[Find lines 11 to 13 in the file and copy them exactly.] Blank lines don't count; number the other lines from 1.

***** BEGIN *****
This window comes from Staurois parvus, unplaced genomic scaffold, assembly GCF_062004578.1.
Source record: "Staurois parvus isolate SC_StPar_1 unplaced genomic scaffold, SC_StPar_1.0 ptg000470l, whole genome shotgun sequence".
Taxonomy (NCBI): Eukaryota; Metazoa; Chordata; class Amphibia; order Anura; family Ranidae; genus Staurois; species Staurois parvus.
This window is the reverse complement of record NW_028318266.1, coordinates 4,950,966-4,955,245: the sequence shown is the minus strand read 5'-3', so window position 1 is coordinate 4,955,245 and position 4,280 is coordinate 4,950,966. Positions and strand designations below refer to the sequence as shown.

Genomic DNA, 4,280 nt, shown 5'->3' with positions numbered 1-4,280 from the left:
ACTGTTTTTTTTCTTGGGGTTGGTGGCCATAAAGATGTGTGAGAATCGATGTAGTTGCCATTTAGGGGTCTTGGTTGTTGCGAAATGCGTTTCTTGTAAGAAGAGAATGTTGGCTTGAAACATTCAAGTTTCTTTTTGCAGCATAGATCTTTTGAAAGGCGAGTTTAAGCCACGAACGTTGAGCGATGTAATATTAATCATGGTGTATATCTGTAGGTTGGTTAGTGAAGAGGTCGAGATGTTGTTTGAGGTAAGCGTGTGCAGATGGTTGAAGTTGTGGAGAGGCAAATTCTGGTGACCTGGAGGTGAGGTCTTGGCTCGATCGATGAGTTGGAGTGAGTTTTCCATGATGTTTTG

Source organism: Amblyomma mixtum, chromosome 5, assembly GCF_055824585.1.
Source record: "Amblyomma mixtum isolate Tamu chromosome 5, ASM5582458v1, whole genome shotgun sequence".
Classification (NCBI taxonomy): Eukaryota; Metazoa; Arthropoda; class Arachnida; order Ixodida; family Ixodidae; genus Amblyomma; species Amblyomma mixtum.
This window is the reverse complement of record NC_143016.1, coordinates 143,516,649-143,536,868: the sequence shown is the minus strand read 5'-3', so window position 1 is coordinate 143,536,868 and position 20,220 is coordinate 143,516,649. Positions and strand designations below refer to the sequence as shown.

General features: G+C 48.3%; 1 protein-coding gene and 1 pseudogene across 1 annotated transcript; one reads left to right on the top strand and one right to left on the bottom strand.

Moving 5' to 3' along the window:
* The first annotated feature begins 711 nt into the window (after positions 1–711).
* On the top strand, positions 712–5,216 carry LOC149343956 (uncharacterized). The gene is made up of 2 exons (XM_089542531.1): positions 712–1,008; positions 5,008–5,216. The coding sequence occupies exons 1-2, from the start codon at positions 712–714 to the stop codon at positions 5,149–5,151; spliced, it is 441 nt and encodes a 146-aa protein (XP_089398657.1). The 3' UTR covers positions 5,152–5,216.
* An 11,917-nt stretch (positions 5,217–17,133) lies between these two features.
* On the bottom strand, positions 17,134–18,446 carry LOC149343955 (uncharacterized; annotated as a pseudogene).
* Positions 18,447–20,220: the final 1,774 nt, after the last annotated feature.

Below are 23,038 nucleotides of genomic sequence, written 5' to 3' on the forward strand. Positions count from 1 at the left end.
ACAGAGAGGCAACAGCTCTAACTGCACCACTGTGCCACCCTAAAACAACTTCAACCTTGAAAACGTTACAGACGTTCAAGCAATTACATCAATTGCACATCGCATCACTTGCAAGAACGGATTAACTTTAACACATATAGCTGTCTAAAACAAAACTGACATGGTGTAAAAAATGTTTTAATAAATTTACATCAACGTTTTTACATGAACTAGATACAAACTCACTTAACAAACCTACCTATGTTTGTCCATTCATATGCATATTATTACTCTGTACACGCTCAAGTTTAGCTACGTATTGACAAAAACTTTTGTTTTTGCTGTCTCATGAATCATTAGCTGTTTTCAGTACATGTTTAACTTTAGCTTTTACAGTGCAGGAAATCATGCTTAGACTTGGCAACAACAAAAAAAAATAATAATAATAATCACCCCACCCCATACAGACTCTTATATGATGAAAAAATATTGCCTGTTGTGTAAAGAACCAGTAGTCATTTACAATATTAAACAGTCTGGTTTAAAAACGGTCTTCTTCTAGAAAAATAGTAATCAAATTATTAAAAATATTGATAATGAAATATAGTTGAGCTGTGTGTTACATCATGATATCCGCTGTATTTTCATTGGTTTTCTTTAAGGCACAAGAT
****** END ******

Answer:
General features: G+C 48.3%; 1 protein-coding gene and 1 pseudogene across 1 annotated transcript; one reads left to right on the top strand and one right to left on the bottom strand.

Moving 5' to 3' along the window:
* The first annotated feature begins 711 nt into the window (after positions 1–711).